The Belovs

The Belovs

Director(s): Victor Kossakovsky

Fest Year: 2012


Runtime: 1:00

In Person: director Victor Kossakovsky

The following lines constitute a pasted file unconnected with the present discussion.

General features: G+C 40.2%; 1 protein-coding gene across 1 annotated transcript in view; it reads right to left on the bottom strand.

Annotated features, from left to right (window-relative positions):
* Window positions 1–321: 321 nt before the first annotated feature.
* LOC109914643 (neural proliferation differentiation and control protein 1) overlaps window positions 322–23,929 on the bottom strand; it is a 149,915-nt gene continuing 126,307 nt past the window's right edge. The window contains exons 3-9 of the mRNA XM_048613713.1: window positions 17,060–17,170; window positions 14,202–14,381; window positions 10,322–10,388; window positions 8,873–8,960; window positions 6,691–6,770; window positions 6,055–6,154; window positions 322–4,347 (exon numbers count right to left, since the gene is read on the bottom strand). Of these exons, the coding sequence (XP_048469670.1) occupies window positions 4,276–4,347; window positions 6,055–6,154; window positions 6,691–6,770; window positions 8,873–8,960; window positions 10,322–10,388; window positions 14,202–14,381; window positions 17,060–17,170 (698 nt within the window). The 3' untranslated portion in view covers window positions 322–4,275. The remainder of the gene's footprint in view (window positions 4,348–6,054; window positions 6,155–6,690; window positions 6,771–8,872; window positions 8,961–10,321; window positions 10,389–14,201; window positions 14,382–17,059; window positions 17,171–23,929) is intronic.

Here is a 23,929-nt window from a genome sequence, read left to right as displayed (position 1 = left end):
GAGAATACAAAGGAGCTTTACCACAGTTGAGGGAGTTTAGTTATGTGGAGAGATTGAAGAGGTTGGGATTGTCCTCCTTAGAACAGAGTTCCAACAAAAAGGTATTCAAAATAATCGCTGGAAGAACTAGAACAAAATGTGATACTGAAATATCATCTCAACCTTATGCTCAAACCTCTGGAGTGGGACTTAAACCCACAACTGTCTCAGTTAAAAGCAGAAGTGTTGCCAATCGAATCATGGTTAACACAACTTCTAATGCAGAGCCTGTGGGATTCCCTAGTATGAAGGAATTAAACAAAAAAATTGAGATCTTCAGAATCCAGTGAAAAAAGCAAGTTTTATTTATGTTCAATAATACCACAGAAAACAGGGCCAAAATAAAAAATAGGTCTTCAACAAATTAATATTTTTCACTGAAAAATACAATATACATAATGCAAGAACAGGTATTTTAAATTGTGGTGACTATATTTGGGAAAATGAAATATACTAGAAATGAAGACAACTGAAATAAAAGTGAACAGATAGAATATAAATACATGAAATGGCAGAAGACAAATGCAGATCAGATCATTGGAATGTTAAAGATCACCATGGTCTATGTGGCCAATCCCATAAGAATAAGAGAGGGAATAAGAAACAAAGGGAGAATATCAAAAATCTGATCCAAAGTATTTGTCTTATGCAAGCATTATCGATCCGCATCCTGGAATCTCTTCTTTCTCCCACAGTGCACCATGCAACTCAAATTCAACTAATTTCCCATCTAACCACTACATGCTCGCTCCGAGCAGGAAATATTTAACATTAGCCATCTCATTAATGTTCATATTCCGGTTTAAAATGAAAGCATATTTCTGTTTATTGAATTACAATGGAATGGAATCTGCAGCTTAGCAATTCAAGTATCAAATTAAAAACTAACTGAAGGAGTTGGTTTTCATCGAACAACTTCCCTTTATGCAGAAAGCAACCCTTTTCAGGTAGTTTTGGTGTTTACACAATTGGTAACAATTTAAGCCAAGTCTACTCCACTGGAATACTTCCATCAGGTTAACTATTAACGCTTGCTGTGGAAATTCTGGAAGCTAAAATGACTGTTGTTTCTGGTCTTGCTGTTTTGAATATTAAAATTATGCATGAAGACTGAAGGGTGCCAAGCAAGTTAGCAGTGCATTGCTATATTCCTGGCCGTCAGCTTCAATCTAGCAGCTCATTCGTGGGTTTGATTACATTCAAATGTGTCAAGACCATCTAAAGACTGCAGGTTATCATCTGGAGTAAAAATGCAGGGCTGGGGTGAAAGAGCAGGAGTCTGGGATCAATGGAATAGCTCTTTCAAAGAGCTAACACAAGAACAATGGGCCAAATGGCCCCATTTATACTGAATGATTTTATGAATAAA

“You shouldn’t film us. We’re just common people.” Thus begins Victor Kossakovsky’s mesmerizing, tragic, and raucous portrait of a Russian farm family. Beautifully shot in vintage black and white, The Belovs tells the story of twice-widowed Anna Belova, who lives with her brother Mikhail. Sometimes two other brothers, Vasily and Sergei Feodorovich, come to visit them. Their quarrels, tears, and joys all play out in front of Kossakovsky’s patient, intuitive camera, which is as likely to focus on a stray hedgehog in the road as it is on Anna’s weathered face. Tea and vodka are consumed, potatoes dug up, steam baths taken. They debate whether misery can be measured and stoically accept their tough but straightforward lives. But to view their desperation as tragic is to turn a blind eye to the flashes of tenderness and humor that abound in this film. (DW)

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